ADA Web Regulations
Resolution 2015-06
Whereas, the United States Department of Justice (DOJ) publicly committed more than five years ago to update its implementing regulations to clarify the application of the Americans with Disabilities Act (ADA) to the Internet and to information and communications technologies; and
Whereas, the federal courts continue to disagree with each other about the ADA and whether online-only retailers and others are in fact ADA Title III covered public accommodations; and
Whereas, it is otherwise well-settled that state and local government programs and services must ensure that their online presence must be accessible to people with disabilities; and
Whereas, the increasing deployment of both fixed and free-standing equipment (such as kiosks, handheld and mobile devices, etc.) by state and local governmental entities and public accommodations alike also requires regulatory clarification by the DOJ to ensure that effective communication and equal access are achieved; and
Whereas, with only 18 months remaining in the current administration, proposed regulations on these critical issues have not been issued; and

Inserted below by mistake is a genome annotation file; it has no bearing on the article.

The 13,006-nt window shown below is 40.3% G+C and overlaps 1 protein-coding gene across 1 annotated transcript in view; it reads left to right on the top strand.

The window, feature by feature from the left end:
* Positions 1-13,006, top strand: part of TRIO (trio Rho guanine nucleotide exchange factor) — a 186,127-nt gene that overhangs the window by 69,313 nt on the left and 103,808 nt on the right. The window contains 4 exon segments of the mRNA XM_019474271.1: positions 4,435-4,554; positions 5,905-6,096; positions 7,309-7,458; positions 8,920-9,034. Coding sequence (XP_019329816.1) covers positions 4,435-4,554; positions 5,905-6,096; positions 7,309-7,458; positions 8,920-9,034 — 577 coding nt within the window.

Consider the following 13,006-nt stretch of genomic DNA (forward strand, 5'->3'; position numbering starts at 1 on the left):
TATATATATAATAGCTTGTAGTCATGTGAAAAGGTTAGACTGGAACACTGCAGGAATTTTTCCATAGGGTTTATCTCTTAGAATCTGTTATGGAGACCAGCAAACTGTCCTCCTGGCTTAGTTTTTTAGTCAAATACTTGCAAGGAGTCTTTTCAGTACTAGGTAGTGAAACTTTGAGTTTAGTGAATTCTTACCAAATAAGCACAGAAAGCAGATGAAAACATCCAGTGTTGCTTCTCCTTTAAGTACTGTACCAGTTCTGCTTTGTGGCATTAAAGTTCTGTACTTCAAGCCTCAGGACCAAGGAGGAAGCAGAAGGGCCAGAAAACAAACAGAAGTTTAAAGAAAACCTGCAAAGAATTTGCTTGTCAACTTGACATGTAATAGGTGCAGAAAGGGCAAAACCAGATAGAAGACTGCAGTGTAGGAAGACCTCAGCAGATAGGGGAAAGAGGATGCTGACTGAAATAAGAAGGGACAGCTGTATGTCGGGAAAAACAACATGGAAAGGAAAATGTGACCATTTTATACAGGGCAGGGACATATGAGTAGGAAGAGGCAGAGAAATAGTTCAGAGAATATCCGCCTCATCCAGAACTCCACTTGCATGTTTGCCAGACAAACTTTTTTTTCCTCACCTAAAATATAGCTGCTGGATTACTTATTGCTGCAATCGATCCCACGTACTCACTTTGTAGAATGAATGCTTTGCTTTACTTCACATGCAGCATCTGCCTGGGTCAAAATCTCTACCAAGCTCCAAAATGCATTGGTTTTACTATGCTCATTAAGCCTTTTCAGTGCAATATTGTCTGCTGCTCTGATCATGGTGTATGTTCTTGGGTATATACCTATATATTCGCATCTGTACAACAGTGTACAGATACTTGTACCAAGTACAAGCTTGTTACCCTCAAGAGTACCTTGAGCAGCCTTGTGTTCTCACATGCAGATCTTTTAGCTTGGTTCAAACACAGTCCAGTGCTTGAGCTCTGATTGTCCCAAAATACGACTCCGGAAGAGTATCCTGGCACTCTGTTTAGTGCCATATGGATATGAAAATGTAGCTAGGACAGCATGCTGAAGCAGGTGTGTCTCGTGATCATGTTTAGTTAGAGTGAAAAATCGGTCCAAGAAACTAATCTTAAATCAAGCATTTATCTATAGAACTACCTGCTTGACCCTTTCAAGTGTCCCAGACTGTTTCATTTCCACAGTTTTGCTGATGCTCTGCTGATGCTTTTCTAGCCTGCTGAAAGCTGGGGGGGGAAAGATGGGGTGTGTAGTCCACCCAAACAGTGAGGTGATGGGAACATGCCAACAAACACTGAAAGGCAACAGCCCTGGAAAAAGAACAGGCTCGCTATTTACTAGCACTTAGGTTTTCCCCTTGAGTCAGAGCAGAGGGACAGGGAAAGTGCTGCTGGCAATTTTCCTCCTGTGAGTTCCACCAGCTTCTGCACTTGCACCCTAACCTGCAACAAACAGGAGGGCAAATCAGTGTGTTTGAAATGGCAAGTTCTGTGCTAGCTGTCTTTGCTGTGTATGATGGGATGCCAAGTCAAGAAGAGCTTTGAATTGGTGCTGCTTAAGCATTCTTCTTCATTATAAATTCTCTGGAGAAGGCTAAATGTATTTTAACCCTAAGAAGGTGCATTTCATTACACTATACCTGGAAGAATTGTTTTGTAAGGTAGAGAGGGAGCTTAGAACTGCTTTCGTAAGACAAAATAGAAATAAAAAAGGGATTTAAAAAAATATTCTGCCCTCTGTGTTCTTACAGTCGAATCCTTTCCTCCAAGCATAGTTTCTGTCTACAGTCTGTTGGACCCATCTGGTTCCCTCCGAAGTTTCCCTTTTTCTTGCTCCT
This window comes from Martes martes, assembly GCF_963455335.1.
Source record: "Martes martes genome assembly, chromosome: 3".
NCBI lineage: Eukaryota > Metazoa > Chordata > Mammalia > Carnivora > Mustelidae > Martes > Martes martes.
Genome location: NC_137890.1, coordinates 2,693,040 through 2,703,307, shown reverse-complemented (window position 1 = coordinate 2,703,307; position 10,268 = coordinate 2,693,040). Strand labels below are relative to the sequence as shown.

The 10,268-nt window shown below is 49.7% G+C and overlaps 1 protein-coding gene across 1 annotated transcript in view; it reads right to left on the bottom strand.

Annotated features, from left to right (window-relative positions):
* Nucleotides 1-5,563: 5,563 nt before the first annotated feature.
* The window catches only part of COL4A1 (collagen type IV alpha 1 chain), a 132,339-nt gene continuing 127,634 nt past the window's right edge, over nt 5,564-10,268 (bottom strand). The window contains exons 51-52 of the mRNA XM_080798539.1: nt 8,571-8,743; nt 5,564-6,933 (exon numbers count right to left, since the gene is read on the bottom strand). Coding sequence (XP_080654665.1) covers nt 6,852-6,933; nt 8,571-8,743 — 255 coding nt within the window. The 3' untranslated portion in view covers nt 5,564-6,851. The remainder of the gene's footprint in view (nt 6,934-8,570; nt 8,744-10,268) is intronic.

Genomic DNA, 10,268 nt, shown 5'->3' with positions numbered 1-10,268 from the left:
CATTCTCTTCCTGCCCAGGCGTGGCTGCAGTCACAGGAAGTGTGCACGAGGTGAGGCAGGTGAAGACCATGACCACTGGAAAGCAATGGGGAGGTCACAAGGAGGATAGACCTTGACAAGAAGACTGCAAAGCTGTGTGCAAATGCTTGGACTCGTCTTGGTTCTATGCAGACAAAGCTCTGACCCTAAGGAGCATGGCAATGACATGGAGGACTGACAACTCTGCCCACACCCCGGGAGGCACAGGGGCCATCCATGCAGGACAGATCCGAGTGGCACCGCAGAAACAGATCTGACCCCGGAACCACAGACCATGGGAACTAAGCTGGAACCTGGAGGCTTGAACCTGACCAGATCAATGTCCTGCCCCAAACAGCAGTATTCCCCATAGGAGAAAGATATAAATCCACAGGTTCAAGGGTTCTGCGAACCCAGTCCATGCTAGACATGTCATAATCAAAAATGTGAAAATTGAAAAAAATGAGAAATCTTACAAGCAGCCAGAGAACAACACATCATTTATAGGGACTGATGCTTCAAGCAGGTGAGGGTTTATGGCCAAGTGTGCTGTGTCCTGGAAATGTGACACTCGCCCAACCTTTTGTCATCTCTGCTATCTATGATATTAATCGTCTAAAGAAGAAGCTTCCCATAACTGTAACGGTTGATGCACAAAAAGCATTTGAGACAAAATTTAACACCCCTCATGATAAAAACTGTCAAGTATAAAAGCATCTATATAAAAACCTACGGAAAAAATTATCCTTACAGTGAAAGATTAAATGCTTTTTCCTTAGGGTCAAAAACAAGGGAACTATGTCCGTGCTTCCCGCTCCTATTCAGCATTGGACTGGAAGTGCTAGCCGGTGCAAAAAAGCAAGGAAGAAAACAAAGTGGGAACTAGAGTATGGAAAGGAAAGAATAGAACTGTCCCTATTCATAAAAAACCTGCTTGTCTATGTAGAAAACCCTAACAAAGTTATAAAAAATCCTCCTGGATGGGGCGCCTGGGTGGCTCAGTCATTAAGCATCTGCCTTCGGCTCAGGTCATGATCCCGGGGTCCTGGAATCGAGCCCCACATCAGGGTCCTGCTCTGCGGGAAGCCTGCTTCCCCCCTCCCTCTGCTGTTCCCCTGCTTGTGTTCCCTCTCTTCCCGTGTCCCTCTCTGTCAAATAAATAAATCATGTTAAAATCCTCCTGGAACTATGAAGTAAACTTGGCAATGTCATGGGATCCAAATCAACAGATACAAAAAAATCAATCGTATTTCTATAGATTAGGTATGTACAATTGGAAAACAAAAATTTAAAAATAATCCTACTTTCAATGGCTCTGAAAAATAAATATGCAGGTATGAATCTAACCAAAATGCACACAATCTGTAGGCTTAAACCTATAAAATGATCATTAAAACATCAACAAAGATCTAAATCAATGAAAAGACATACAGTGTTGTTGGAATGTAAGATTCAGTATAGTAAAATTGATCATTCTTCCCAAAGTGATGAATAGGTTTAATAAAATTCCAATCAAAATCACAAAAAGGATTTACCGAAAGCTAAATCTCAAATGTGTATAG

Whereas, the five-year-old DOJ notices of its intent to regulate in these areas raised a host of needlessly complicated and distracting questions and ancillary issues;
Now, therefore, be it resolved by the American Council of the Blind in convention assembled on the 9th day of July, 2015, at the Sheraton Dallas Hotel, Dallas, Texas, that this organization call upon President Barack Obama to direct the Attorney General of the United States to immediately set the U.S. Department of Justice on course to issue and publish final rules within one year of the date of this resolution which simply and succinctly:

  1. make it clear that public accommodations that operate exclusively online are absolutely covered by the ADA; and
  2. declare that the ADA’s effective communication and full and equal participation requirements apply with full force to any and all fixed and free-standing equipment that governmental entities and public accommodations expect people both with and without disabilities to use.

Ray Campbell, Secretary